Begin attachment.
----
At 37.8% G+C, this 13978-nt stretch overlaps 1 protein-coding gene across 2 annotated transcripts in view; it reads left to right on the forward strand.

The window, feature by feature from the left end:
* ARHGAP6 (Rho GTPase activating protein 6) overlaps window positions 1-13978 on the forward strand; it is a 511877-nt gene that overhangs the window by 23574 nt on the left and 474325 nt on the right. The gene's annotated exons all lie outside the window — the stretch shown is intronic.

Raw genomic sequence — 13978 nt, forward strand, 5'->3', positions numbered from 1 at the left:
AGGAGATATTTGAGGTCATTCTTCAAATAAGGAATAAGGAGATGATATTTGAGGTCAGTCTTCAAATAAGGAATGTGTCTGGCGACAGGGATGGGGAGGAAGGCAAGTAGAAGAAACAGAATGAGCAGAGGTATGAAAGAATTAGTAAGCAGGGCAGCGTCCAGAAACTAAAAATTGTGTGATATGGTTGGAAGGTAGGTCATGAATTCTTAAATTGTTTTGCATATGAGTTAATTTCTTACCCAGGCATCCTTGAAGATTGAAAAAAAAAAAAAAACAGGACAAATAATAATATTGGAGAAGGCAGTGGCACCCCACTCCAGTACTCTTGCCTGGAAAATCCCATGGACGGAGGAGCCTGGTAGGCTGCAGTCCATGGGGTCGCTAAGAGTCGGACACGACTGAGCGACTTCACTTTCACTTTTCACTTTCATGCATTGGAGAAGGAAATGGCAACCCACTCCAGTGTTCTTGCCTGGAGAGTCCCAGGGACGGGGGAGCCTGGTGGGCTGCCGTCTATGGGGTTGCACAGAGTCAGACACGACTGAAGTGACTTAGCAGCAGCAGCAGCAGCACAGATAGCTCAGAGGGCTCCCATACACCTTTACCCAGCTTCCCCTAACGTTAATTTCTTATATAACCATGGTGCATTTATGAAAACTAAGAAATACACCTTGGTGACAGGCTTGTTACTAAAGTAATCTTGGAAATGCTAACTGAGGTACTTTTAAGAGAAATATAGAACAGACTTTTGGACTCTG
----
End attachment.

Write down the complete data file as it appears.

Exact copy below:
At 37.8% G+C, this 13978-nt stretch overlaps 1 protein-coding gene across 2 annotated transcripts in view; it reads left to right on the forward strand.

The window, feature by feature from the left end:
* ARHGAP6 (Rho GTPase activating protein 6) overlaps window positions 1-13978 on the forward strand; it is a 511877-nt gene that overhangs the window by 23574 nt on the left and 474325 nt on the right. The gene's annotated exons all lie outside the window — the stretch shown is intronic.

Raw genomic sequence — 13978 nt, forward strand, 5'->3', positions numbered from 1 at the left:
AGGAGATATTTGAGGTCATTCTTCAAATAAGGAATAAGGAGATGATATTTGAGGTCAGTCTTCAAATAAGGAATGTGTCTGGCGACAGGGATGGGGAGGAAGGCAAGTAGAAGAAACAGAATGAGCAGAGGTATGAAAGAATTAGTAAGCAGGGCAGCGTCCAGAAACTAAAAATTGTGTGATATGGTTGGAAGGTAGGTCATGAATTCTTAAATTGTTTTGCATATGAGTTAATTTCTTACCCAGGCATCCTTGAAGATTGAAAAAAAAAAAAAAACAGGACAAATAATAATATTGGAGAAGGCAGTGGCACCCCACTCCAGTACTCTTGCCTGGAAAATCCCATGGACGGAGGAGCCTGGTAGGCTGCAGTCCATGGGGTCGCTAAGAGTCGGACACGACTGAGCGACTTCACTTTCACTTTTCACTTTCATGCATTGGAGAAGGAAATGGCAACCCACTCCAGTGTTCTTGCCTGGAGAGTCCCAGGGACGGGGGAGCCTGGTGGGCTGCCGTCTATGGGGTTGCACAGAGTCAGACACGACTGAAGTGACTTAGCAGCAGCAGCAGCAGCACAGATAGCTCAGAGGGCTCCCATACACCTTTACCCAGCTTCCCCTAACGTTAATTTCTTATATAACCATGGTGCATTTATGAAAACTAAGAAATACACCTTGGTGACAGGCTTGTTACTAAAGTAATCTTGGAAATGCTAACTGAGGTACTTTTAAGAGAAATATAGAACAGACTTTTGGACTCTG